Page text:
We don’t know about you, but for us, the 40th anniversary of “The Brawl In Montreal,” is kind of a big deal. Which shouldn’t come as a surprise for devotees of this website since we have already highlighted the first clash between Roberto Duran vs Sugar Ray Leonard as one of the all-time greatest victories in the history of boxing, as well as one of the all-time most historically significant fights. It was a huge, crossover sports happening and it was one of those rare instances where all the build-up and expectations of a “superfight” event were completely fulfilled by a truly great, back-and-forth ring battle between two legends of the game.
And so if Duran vs Leonard I is forever one of boxing’s all-time biggest fights and greatest victories, then what was also witnessed on June 20, 1980 in Montreal’s Olympic Stadium by almost fifty thousand people was one of the all-time great performances in the history of pugilism, as the legendary Panamanian, aka “The Hands Of Stone,” the naturally smaller and older man, gave the gifted Sugar Ray Leonard his first career defeat. Which begs the question, how did Duran do it?
Beyond such obvious answers that highlight Roberto’s ferocity, intensity and stupendous physical condition, we could do much worse than to consult Lee Wylie for thoughtful answers to that question as it’s no exaggeration to say the renowned boxing analyst has been studying the ring technique of the four time champion they call “Manos de Piedra” for years. In fact, a visit to Lee’s Youtube page, always a good idea for those wishing to deepen their knowledge of “The Sweet Science,” reveals an entire playlist devoted to Roberto Duran.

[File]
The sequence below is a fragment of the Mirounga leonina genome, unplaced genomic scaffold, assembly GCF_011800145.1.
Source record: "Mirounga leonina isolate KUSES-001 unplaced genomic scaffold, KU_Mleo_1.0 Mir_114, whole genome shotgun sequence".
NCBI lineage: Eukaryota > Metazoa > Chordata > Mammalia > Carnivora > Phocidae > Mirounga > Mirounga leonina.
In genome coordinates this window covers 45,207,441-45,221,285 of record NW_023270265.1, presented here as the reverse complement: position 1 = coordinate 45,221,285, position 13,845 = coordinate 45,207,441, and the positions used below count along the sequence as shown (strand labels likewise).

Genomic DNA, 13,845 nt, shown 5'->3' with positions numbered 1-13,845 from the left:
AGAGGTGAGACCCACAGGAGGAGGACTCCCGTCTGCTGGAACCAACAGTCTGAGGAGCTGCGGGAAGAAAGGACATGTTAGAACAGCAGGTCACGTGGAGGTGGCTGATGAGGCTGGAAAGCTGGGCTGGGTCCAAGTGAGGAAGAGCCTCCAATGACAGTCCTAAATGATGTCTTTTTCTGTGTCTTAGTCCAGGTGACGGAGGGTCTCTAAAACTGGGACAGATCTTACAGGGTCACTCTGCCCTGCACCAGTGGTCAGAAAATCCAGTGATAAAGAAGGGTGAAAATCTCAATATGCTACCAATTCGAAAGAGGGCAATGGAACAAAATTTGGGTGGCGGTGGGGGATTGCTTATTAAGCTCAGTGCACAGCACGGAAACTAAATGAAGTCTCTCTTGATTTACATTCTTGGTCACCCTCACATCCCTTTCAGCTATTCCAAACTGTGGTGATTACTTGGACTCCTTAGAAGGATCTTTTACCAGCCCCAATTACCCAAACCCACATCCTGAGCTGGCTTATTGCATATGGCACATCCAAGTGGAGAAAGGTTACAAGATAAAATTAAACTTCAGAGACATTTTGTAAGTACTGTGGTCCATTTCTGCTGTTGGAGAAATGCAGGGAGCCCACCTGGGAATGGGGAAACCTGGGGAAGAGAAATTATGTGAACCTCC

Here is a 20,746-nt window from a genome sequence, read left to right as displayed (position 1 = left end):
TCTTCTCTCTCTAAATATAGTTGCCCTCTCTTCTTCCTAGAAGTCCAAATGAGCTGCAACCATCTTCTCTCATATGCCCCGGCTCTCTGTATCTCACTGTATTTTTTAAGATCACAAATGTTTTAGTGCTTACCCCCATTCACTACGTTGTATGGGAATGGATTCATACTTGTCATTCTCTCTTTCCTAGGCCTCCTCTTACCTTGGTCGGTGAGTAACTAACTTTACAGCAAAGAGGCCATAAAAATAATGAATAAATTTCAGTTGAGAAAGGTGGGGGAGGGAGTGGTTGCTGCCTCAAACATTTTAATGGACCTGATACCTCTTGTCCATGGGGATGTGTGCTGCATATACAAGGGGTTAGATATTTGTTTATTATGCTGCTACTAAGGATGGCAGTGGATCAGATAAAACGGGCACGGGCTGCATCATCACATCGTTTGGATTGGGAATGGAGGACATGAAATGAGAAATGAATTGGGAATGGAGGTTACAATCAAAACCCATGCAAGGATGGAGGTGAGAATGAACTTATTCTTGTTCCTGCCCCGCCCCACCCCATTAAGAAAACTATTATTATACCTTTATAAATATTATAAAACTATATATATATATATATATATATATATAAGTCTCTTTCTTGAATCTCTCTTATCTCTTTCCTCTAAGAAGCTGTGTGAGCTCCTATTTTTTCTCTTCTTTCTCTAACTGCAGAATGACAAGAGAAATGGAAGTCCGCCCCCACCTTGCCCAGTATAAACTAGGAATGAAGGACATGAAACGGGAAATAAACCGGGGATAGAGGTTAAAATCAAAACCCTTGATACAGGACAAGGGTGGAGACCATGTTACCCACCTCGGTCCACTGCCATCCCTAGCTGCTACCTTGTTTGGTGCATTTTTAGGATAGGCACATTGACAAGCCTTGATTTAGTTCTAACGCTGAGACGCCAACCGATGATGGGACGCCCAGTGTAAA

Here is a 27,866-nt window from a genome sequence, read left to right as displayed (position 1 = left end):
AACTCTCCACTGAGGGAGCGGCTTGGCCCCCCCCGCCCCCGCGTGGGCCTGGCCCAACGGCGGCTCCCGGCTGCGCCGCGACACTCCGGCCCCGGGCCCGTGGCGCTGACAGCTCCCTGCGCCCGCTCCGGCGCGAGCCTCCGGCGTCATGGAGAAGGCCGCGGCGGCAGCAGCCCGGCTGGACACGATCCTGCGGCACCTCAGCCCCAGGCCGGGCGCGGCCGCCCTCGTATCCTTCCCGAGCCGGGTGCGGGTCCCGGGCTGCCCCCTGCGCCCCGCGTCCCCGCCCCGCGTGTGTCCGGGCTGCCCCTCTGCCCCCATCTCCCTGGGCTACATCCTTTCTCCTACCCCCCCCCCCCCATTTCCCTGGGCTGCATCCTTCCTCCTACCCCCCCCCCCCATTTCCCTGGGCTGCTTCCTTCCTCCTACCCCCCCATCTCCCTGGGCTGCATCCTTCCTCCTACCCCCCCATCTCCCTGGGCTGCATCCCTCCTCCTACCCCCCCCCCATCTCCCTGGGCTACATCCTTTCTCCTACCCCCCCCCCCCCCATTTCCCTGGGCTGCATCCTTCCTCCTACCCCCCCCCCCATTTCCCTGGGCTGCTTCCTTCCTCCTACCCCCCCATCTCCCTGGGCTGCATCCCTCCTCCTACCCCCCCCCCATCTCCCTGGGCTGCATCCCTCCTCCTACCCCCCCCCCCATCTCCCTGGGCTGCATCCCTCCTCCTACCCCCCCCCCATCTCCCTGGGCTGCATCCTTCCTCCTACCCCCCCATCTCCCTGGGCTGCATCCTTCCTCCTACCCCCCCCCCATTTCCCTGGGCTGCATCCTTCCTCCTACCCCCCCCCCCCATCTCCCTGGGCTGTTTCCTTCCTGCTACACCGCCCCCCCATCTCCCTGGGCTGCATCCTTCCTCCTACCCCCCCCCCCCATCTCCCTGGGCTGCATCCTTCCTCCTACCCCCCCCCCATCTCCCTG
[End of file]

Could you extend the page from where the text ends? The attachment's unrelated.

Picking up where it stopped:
But today we bring your attention to two very recent creations by Wylie, part of his new “Short Studies” series. Each highlights a particular method Duran utilized to great effectiveness, those being his manipulation of timing and the opponent’s expectations, and then what Wylie calls Roberto’s “Killing Shift.” Needless to say, both techniques were of no small help in his monumental victory over the supremely talented Sugar Ray Leonard. Check ’em out, and renew your appreciation for the ring brilliance of Roberto Duran and for his greatest win, forty years ago.